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BP And The Stranded Assets Problem – The Carbon Freaks Are Wrong

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The former British Petroleum, now BP, has just written down the value of its reserves. Given that the oil price has fallen and looks most unlikely to rise back to its former heights any time soon this seems reasonable enough.

The problem here though is the manner in which the carbon freaks are claiming it proves their theory about stranded assets. That those to be exploited in the future reserves have no future value and therefore the shares of the companies that own them should be much lower now. Thus all should sell out of fossil fuel companies now ahead of the rush.

The problem with this idea is that this current BP write down entirely disproves their idea.

BP will take a hit this quarter of up to a $17.5 billion as it abandons oil discoveries and writes down the value of its assets after slashing its oil price forecasts.

The oil giant has reduced its assumption of the Brent crude price from $75 a barrel to $55 because the coronavirus pandemic and the global shift to greener energy would mean lower demand.

OK, the assets owned by the company are now worth less than they were when the oil price was higher. Seems an entirely fair observation really. And now for one of the carbon freaks:

Since 2008 one of the continuing themes of the Green New Deal Group has been that we have a fossil fuel crisis, one of the manifestations of which has been that far too much money has been going into the fossil fuel sector that should have been invested in clean energy.

What we have talked about are ‘stranded assets’ – which are the investments in fossil fuel extraction that can never pay a return because the fuels in question can never be burned if we are to survive here on earth.

Well, it seems logical but is it true?

In other words, it’s recognising the scale of its stranded assets.

At last.

I won’t resist the temptation to say ‘told you so’.

And just remember, if you have a private pension fund that’s invested in shares that is your pension that they wasted and are now writing off. You should feel this personally. Their waste matters, and there’s a lot more of this to come as yet.

Have pensions been hit by this?

Well, the problem with the claim is that it’s entirely missing the very problem we’ve got with climate change in the first place – discount rates:

As we all know the net present value of an asset depends upon its future value and the interest rate we use to discount that to the current value. Using exactly the same sums we can work out that future values become less important with respect to current the further out they are in time.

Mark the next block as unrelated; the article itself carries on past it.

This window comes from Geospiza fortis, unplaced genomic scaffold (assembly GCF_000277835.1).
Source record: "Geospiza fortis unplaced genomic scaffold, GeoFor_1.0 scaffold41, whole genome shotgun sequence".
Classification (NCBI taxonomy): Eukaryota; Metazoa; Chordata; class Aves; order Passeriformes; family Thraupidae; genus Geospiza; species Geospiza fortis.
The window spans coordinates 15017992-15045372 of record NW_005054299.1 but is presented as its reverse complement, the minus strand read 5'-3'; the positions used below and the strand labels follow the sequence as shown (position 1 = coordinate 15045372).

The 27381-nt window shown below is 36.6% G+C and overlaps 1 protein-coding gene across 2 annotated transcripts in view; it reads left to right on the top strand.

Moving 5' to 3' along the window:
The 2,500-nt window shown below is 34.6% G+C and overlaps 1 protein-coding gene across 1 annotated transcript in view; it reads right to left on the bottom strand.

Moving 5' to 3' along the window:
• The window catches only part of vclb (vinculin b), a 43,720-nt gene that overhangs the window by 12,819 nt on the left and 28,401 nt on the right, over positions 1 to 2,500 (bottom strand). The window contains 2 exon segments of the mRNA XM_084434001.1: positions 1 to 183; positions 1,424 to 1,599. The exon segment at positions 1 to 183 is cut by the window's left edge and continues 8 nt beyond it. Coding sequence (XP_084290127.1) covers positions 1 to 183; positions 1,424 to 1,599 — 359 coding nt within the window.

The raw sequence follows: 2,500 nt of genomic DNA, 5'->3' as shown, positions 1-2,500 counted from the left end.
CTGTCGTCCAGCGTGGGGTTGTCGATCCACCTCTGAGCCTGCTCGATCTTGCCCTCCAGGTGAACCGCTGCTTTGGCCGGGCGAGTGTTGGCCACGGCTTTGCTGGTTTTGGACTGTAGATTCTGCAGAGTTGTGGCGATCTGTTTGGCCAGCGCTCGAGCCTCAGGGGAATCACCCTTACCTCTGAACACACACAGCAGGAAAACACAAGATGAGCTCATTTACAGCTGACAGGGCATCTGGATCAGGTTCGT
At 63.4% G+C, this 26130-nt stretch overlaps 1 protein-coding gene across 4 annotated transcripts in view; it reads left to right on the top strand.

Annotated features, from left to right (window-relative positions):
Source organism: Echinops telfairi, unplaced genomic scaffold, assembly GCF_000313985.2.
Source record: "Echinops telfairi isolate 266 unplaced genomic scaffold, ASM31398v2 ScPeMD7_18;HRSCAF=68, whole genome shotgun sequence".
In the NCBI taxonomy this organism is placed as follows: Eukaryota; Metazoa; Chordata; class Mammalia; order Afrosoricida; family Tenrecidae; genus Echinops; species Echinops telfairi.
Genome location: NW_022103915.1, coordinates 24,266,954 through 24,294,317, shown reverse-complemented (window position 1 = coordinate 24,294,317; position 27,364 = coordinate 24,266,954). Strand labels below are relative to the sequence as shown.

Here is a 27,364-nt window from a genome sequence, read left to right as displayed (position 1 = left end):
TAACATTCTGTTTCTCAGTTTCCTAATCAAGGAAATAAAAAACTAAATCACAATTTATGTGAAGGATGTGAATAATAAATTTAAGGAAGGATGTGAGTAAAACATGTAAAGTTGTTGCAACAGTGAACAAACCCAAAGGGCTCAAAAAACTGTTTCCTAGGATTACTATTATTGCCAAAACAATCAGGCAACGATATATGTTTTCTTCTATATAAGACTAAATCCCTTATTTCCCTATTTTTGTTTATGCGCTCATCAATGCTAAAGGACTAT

A 1% discount rate means that something which happens in a century has pretty much no value now buit still a significant one in 20 years. One of 10% means that something that happens in a decade (note they’re usually worked out on a declining balance basis so it’s not just a straight line calculation) has pretty much no value now. What the discount rate is matters.

Indeed so. And we’ve a long discussion of this concerning climate change and the value of oil assets too. It’s part of that 1,200 page Stern Review:

Think back to the Stern Review. The original economic justification for doing anything about climate change anyway. What was the central problem identified? It was about discount rates, wasn’t it? That if we use a high discount rate then things that happen in the future aren’t given a sufficient valuation today. So, the damages that climate change will cause, we’re not doing enough about them today.

Specifically, the complaint was that market interest rates are much too high to inform our decision making two and three and more decades out. We must use a much lower discount rate in order to incorporate the importance of that future climate change.

OK, we can have arguments about that. But note what is being said again. Market interest rates make valuations two and three decades out much too low.

And what are market interest rates? Well, we could look at the (before QE) risk free rate, which was 3 to 4% or so on government bonds. Or a more general nominal rate on private sector bonds of perhaps 6%. Or even use the numbers that the Stern Review did for the general market interest rate – thus looking at equities – of 7 and 8%.

So, we’ve two competing narratives here. Fossil fuel reserves will be worth little some decades into the future therefore fossil fuel stocks should fall now. The carbon freak argument. Or, the market argument – derived as we can see from the Stern Review – that those future values of fossil fuel reserves don’t make much difference to the value of fossil fuel stocks right now because we already discount that far future by using market discount rates.

If only we had a manner of deciding between these two hypotheses. And, gloriously, we do. If the carbon freaks are right then the BP writeoffs should lead to a significant fall in the BP share price, right now. If the market freaks are right – as, again, the Stern Review suggests they are – then the BP share price will do not very much here as we’re already discounting the value of those to be used in the future reserves down to pretty much nothing.

Aaaaand, the envelope please:

The stock’s fallen tenpence. Well within the normal daily variation. A 3% change in price.

The carbon freaks are wrong, aren’t they? For their argument is look, folks, you really need to know this, pay attention. And the markets are going, yeah, we know already, right?

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expunct

in British English
expunct (ɪkˈspʌŋkt)
VERB (transitive)
1. to delete or erase; blot out; obliterate
2. to wipe out or destroy

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